The problems which plague the Catholic Church predate the rise of Bergoglio to the Chair of Peter by a generation at least. Is the Latin Mass under threat? Yes. Is the Novus Ordo Mass beset with flaws and subject to all manner of abuse? Yes.
Is it the fault of Pope Francis? Nope.
Check out this very informative video by Michael J. Matt. He lays out the problem very well…
Here’s a feast day so important, it’s worth celebrating twice! The Feast of the Kingship of Our Lord Jesus Christ is celebrated in the Extraordinary Form (the Latin Mass) on the last Sunday of October, as it was throughout the Universal Church until Vatican II. In the Ordinary Form (Novus Ordo) of the Mass, it is celebrated on the last Sunday before Advent. There is a certain logic to the new date: being reminded that Jesus Christ is Lord and King of the Universe just before the beginning of Advent is a kind of “reset button” that reminds us of just Who it is which we will be celebrating in four short weeks.
Pope Benedict XVI wrote the following concerning the feast:
- The Feast of the Kingship of our Lord Jesus Christ – excerpt from the 1962 Roman Missal.
“Jesus of Nazareth…is so intrinsically king that the title ‘King’ has actually become His name. By calling ourselves Christians, we label ourselves as followers of the king…God did not intend Israel to have a kingdom. The kingdom was a result of Israel’s rebellion against God…the law was to be Israel’s king, and, through the law, God Himself. God yielded to Israel’s obstinacy and so devised a new kind of kingship for them. The king is Jesus; in Him God entered humanity and espoused it to himself. This is the usual form of the divine activity in relation to mankind. God does not have a fixed plan that He must carry out; on the contrary, He has many different ways of finding man and even of turning his wring ways into right ways…the Feast of Christ the King is therefore not a feast of those who are subjugated, but a feast of those who know that they are in the hands of the One who writes straight on crooked lines.”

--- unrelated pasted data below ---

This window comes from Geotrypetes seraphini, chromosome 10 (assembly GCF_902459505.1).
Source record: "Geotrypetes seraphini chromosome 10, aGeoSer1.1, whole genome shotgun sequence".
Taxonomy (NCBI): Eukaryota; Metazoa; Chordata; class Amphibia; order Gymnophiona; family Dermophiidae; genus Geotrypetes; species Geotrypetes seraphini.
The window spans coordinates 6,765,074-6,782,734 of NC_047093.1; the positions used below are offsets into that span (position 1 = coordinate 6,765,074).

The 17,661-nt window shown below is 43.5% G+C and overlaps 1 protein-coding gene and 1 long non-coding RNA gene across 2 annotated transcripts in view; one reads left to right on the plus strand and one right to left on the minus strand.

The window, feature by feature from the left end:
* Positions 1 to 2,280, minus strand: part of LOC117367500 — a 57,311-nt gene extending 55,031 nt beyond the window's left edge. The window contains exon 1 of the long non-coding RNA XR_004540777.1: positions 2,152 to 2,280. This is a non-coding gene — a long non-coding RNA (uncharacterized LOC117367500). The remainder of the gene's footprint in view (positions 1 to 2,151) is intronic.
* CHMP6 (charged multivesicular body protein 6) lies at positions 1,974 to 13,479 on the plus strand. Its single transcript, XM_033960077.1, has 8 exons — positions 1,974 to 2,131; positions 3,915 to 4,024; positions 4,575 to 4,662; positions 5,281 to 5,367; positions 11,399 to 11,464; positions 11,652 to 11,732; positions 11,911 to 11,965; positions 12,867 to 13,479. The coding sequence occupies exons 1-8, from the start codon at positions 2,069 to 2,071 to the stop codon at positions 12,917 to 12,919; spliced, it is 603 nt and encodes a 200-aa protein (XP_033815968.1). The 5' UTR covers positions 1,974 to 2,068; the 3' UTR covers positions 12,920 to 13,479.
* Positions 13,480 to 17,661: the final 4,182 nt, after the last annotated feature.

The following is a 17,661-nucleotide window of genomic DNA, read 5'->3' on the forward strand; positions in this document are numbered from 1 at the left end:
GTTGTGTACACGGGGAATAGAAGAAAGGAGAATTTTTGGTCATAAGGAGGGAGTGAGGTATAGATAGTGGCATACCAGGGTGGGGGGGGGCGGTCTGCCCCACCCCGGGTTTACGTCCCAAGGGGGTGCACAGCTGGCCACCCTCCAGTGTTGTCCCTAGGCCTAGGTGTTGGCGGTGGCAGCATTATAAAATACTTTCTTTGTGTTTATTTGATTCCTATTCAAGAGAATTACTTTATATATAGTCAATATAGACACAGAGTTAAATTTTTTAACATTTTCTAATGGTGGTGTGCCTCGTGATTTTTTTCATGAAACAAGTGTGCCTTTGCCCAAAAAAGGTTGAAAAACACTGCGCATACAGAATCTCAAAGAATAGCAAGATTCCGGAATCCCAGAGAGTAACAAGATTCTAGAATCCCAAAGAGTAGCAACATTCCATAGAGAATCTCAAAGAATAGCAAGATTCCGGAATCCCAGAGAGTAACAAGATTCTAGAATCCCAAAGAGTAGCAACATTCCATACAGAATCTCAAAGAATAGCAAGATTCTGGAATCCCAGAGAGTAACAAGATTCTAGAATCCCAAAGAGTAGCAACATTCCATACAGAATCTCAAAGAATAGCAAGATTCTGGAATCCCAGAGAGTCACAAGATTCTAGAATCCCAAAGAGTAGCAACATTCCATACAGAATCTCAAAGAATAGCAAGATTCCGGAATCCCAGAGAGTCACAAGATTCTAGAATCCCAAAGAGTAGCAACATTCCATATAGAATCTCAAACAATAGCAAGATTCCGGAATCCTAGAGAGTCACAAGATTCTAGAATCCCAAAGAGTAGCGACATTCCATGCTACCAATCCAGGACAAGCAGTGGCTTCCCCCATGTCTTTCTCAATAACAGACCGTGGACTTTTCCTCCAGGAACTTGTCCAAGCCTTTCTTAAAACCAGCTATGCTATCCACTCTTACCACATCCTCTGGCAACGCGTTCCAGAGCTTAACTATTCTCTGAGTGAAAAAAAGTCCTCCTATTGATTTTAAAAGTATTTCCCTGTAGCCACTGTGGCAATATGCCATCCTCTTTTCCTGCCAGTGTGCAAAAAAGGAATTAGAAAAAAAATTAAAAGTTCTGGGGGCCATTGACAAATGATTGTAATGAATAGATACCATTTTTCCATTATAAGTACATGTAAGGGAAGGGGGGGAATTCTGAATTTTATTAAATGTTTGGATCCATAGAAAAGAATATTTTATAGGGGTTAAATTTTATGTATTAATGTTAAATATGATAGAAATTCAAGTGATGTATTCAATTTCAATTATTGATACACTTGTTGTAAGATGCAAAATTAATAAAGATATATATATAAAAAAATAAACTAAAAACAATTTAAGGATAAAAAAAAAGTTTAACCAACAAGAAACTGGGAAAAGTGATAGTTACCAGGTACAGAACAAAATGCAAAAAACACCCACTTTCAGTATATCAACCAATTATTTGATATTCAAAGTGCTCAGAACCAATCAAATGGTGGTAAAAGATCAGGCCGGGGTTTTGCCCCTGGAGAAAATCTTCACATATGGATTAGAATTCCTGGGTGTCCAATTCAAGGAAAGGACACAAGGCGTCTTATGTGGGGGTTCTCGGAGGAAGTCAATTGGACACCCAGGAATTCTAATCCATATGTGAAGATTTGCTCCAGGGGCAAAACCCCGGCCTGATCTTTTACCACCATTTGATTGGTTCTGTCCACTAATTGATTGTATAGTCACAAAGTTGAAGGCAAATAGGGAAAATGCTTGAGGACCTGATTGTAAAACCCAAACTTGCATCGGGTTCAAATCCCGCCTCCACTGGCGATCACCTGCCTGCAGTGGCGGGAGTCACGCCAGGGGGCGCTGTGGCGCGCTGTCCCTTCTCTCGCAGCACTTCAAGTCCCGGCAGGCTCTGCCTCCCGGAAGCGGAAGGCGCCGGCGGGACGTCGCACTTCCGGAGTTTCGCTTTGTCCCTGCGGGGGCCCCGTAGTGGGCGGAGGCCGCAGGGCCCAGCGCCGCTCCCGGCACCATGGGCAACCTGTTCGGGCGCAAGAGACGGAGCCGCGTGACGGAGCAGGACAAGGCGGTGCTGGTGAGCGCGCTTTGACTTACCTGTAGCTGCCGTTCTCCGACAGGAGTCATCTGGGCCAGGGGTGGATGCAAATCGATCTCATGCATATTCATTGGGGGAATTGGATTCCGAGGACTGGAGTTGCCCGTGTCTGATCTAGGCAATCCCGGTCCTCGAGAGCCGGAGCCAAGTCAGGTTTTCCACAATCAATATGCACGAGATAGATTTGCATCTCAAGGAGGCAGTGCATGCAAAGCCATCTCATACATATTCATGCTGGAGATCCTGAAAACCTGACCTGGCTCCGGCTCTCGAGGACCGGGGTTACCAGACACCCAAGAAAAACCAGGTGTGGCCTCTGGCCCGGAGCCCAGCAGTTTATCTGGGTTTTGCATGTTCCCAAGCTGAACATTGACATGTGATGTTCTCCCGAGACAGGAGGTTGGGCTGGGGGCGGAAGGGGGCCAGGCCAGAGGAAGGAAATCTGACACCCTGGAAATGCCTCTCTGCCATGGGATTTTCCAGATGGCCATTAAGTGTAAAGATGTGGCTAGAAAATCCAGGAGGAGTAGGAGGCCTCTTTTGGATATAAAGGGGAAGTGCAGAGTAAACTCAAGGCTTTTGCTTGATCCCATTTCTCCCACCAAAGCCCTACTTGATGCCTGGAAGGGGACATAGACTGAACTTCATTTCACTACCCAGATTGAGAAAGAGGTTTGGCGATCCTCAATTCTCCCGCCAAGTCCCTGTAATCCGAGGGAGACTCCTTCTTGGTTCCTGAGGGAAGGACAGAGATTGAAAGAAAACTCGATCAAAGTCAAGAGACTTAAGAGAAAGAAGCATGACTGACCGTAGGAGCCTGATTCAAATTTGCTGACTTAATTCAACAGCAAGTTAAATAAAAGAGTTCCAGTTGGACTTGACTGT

Defending orthodoxy and tradition doesn’t always have to come in the form of a grand essay which lays out our arguments and apologetics in long paragraphs of well-constructed prose. Maybe every now and then a simple little poem might suffice.
And thus do I submit this bit of “Traditional Catholic Haiku” for consideration…
Ancient Rite sublime
Reviled by the “Church of Nice”
Benedict is missed.